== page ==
Newsy (Sep. 22, 2014) — A new company allows customers to make copies of keys by simply uploading a couple of photos. But could it also be great for thieves? Video provided by Newsy
Powered by NewsLook.com
Rockefeller Oil Heirs Switching To Clean Energy

Rockefeller Oil Heirs Switching To Clean Energy

Newsy (Sep. 22, 2014) — The Rockefellers — heirs to an oil fortune that made the family name a symbol of American wealth — are switching from fossil fuels to clean energy. Video provided by Newsy
Powered by NewsLook.com
Raw: SpaceX Rocket Carries 3-D Printer to Space

Raw: SpaceX Rocket Carries 3-D Printer to Space

AP (Sep. 22, 2014) — A SpaceX Rocket launched from Cape Canaveral, carrying a custom-built 3-D printer into space. NASA envisions astronauts one day using the printer to make their own spare parts. (Sept. 22) Video provided by AP
Powered by NewsLook.com
Inside London's Massive Sewer Tunnel Project

Inside London's Massive Sewer Tunnel Project

AP (Sep. 22, 2014) — Billions of dollars are being spent on a massive super sewer to take away London's vast output of waste, which is endangering the River Thames. (Sept. 22) Video provided by AP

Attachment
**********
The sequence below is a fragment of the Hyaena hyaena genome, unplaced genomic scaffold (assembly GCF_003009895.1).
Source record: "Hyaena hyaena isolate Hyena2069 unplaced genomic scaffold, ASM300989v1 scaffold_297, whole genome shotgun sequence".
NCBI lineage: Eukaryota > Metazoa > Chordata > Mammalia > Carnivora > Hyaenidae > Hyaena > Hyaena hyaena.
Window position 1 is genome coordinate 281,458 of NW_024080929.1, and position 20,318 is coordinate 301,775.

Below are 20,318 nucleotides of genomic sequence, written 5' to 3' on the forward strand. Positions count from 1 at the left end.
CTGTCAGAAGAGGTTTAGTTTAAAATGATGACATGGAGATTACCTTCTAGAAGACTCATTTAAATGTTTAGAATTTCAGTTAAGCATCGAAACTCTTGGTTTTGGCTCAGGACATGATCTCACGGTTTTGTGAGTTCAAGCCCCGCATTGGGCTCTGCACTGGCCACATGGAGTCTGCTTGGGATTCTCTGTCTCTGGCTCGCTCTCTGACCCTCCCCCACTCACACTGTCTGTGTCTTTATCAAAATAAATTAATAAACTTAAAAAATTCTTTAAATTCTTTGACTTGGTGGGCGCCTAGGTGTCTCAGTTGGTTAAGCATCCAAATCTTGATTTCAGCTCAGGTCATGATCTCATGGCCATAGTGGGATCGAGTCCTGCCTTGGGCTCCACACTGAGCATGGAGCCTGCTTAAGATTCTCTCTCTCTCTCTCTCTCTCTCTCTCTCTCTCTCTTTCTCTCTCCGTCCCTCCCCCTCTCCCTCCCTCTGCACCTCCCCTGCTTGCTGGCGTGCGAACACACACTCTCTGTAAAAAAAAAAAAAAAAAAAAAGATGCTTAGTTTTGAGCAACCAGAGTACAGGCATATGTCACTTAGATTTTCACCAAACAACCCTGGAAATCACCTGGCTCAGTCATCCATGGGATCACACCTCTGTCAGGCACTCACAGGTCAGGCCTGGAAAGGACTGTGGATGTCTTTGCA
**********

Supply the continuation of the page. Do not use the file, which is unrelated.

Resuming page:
Powered by NewsLook.com

Search ScienceDaily

Number of stories in archives: 140,361

Find with keyword(s):
 
Enter a keyword or phrase to search ScienceDaily for related topics and research stories.

Save/Print:
Share:  

Breaking News:

Strange & Offbeat Stories

 

Space & Time

Matter & Energy

Computers & Math

In Other News

... from NewsDaily.com

Science News

Health News

Environment News

Technology News



Save/Print:
Share:  

Free Subscriptions


Get the latest science news with ScienceDaily's free email newsletters, updated daily and weekly. Or view hourly updated newsfeeds in your RSS reader:

Get Social & Mobile


Keep up to date with the latest news from ScienceDaily via social networks and mobile apps:

Have Feedback?


Tell us what you think of ScienceDaily -- we welcome both positive and negative comments. Have any problems using the site? Questions?
Mobile iPhone Android Web
Follow Facebook Twitter Google+
Subscribe RSS Feeds Email Newsletters
Latest Headlines Health & Medicine Mind & Brain Space & Time Matter & Energy Computers & Math Plants & Animals Earth & Climate Fossils & Ruins